There is a saying which goes like this- ‘The idea is not the inspiration; the inspiration is the idea.’
What I witnessed today was a glorious manifestation of this in the form of paintings by Amrita Sher-Gil. The exhibition mapped the life of this amazing artist, who with her ideas of self-determination, sincerity and creative thinking, was well ahead of her times. Whether you are an art enthusiast or no, the story of Amrita will enthral you no matter.
Amrita Sher-Gil was known for her short but experientially rich life. Her work is dotted by a remarkable variety of subjects, styles and representations. She was just 29 years old, but in her short span of life, she had paved the way for modernism to inescapably seep in Indian art. Born of a Sikh father and a Hungarian mother in Budapest, she was nurtured by the cross-currents of two distinctly different cultures. Moreover, her training in Paris, at the Ecole Des Beaux Arts and her journey back to India paved the way for a successful amalgamation of the best of both the western and the eastern worlds- the modern art as we call it.
Today, the exhibition at NGMA (National Gallery of Modern Art), Bengaluru celebrated the immense achievement of this modern woman, who went on to influence a generation of artistes.
The exhibition traced her journey from the genesis of her art, as a student in Paris to its triumphant culmination in India, years later. As you will see, Amrita Sher-Gil sought inspiration from a variety of subjects. Sometimes it was a woman’s sensuousness; sometimes she turned the gaze upon herself.. As she evolved as a painter, she started examining the asymmetrical aspects of the society- the plight of the poor and the downtrodden. Her paintings empathise with their conflicted lives. Another aspect that is prominent is the Eastern and Western art influences carefully interwoven to spellbinding effects.
The exhibition had four nodal points:
Threshold showcased Sher-Gil’s preliminary works, while studying in Paris. When she started out at a young age of 16, her forte was the intense scanning of the human form in its diversity and divergence. There are a lot of portraits, still lifes and nude stories of women and men that you will see from this period.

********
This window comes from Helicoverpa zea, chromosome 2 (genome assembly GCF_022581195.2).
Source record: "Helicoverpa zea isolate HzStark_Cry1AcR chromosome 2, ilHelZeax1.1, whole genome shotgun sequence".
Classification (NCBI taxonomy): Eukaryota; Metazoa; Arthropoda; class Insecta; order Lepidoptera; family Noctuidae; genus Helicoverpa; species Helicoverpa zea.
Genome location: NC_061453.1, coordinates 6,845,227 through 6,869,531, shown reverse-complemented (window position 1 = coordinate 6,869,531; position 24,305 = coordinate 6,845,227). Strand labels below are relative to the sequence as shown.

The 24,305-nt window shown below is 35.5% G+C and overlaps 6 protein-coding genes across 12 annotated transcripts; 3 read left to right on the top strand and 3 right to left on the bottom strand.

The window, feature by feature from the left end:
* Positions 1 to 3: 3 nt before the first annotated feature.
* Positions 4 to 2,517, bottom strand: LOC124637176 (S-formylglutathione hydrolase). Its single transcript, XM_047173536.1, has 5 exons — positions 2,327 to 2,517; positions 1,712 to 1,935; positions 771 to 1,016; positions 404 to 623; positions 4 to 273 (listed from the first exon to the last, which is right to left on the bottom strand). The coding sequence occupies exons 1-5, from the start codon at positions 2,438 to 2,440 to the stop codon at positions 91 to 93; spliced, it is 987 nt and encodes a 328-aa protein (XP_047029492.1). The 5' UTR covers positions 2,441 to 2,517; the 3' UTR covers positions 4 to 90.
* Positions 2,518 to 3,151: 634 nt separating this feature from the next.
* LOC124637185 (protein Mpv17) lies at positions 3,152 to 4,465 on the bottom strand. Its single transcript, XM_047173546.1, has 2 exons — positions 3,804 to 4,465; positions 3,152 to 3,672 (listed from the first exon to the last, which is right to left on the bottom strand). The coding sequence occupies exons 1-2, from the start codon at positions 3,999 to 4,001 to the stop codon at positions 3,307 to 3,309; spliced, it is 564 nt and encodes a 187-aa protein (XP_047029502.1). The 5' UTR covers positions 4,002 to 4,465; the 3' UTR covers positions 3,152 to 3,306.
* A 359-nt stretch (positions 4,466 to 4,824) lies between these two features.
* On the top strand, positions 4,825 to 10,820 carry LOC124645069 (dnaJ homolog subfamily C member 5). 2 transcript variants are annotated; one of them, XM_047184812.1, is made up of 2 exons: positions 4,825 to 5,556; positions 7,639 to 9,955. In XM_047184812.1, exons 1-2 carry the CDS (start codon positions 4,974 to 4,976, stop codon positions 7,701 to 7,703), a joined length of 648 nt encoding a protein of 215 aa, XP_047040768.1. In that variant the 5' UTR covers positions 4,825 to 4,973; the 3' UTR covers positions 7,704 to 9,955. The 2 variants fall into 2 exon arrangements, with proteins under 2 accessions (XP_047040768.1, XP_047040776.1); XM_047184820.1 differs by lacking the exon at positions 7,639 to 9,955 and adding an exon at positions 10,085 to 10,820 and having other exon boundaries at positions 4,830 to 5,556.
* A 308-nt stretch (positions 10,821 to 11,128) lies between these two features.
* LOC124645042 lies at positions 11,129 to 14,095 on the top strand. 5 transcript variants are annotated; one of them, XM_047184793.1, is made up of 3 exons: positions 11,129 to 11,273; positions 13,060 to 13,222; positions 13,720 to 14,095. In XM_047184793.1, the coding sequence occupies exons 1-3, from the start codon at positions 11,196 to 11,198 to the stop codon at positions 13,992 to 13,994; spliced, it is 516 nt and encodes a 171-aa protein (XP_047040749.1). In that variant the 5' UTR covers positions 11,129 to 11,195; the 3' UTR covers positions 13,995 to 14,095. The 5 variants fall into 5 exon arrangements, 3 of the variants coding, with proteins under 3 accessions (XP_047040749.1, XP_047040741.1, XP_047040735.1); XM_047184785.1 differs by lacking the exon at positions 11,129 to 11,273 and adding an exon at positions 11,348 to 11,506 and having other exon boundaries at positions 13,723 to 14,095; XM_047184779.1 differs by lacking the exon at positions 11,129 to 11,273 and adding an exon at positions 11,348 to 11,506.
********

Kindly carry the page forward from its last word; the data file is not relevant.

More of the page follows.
In Icon and Iconoclaustic, you see how Amrita has progressed in her ideas. The woman here is not a passive subject but the one who steers her own destiny. What is noteworthy is the way Sher-Gil brings together the sensuousness of the Indian women and the frustration of their truncated lives in these paintings.
Then comes the period of Hungarian Manifestation. These are some of the works by Amrita when she was in Hungary. Her first visit was during her stay in Paris and her second was when she married her first cousin, Victor Egan in 1938. Here, influenced by Hungarian artists like Istvan Szonyi of the post Nagybanya School and the Flemish artist Pieter Bruegel, she frequently experimented with colour and form.
The Indian Journey is the culmination where you will see that her style of expression took a completely new turn. Her transformative use of local tradition like Ajanta and Ellora murals and aligning them with modernism, her changing colour palette, her choice of themes all bear testimony to this.
“I am an individualist, evolving a new technique, which, though not necessarily Indian in the traditional sense of the word, will yet be fundamentally Indian in spirit. With the eternal significance of form and colour I interpret India and, principally, the life of the Indian poor on the plane that transcends the plane of mere sentimental interest.”
It is this versatility of her work, her experimentation of the visual language, and the way she explored the marriage of modern aesthetics and Indian reality of her times, that has which raised her to iconic heights.